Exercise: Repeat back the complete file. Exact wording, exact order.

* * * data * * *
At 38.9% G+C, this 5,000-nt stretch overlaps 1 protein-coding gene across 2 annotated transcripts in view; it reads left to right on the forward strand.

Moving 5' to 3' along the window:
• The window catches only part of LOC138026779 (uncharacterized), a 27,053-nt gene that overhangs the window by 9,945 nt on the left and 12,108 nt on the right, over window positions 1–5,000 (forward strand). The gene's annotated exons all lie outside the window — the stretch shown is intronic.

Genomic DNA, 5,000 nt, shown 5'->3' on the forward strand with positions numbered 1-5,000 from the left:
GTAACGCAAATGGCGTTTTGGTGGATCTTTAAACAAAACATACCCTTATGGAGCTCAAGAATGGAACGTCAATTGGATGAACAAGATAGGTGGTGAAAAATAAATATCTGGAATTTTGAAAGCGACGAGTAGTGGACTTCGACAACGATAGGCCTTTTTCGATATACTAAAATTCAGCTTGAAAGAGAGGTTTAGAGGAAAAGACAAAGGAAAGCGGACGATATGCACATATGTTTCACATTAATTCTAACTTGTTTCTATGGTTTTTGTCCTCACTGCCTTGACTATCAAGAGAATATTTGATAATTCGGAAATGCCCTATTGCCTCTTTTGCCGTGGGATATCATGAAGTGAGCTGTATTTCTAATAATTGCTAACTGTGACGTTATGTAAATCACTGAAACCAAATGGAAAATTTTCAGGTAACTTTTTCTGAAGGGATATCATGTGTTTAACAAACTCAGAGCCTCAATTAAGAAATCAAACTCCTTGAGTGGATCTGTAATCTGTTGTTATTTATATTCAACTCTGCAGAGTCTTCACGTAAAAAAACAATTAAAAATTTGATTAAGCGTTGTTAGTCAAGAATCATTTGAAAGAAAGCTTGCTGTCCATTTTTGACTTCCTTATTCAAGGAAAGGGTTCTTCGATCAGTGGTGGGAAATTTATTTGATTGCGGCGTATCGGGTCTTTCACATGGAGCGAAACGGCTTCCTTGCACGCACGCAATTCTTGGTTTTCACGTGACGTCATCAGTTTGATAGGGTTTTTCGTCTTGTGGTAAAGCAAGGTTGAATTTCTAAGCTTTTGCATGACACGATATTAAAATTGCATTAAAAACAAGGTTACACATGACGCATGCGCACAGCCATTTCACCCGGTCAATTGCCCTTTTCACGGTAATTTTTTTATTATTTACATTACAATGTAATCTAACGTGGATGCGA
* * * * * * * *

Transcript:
At 38.9% G+C, this 5,000-nt stretch overlaps 1 protein-coding gene across 2 annotated transcripts in view; it reads left to right on the forward strand.

Moving 5' to 3' along the window:
• The window catches only part of LOC138026779 (uncharacterized), a 27,053-nt gene that overhangs the window by 9,945 nt on the left and 12,108 nt on the right, over window positions 1–5,000 (forward strand). The gene's annotated exons all lie outside the window — the stretch shown is intronic.

Genomic DNA, 5,000 nt, shown 5'->3' on the forward strand with positions numbered 1-5,000 from the left:
GTAACGCAAATGGCGTTTTGGTGGATCTTTAAACAAAACATACCCTTATGGAGCTCAAGAATGGAACGTCAATTGGATGAACAAGATAGGTGGTGAAAAATAAATATCTGGAATTTTGAAAGCGACGAGTAGTGGACTTCGACAACGATAGGCCTTTTTCGATATACTAAAATTCAGCTTGAAAGAGAGGTTTAGAGGAAAAGACAAAGGAAAGCGGACGATATGCACATATGTTTCACATTAATTCTAACTTGTTTCTATGGTTTTTGTCCTCACTGCCTTGACTATCAAGAGAATATTTGATAATTCGGAAATGCCCTATTGCCTCTTTTGCCGTGGGATATCATGAAGTGAGCTGTATTTCTAATAATTGCTAACTGTGACGTTATGTAAATCACTGAAACCAAATGGAAAATTTTCAGGTAACTTTTTCTGAAGGGATATCATGTGTTTAACAAACTCAGAGCCTCAATTAAGAAATCAAACTCCTTGAGTGGATCTGTAATCTGTTGTTATTTATATTCAACTCTGCAGAGTCTTCACGTAAAAAAACAATTAAAAATTTGATTAAGCGTTGTTAGTCAAGAATCATTTGAAAGAAAGCTTGCTGTCCATTTTTGACTTCCTTATTCAAGGAAAGGGTTCTTCGATCAGTGGTGGGAAATTTATTTGATTGCGGCGTATCGGGTCTTTCACATGGAGCGAAACGGCTTCCTTGCACGCACGCAATTCTTGGTTTTCACGTGACGTCATCAGTTTGATAGGGTTTTTCGTCTTGTGGTAAAGCAAGGTTGAATTTCTAAGCTTTTGCATGACACGATATTAAAATTGCATTAAAAACAAGGTTACACATGACGCATGCGCACAGCCATTTCACCCGGTCAATTGCCCTTTTCACGGTAATTTTTTTATTATTTACATTACAATGTAATCTAACGTGGATGCGA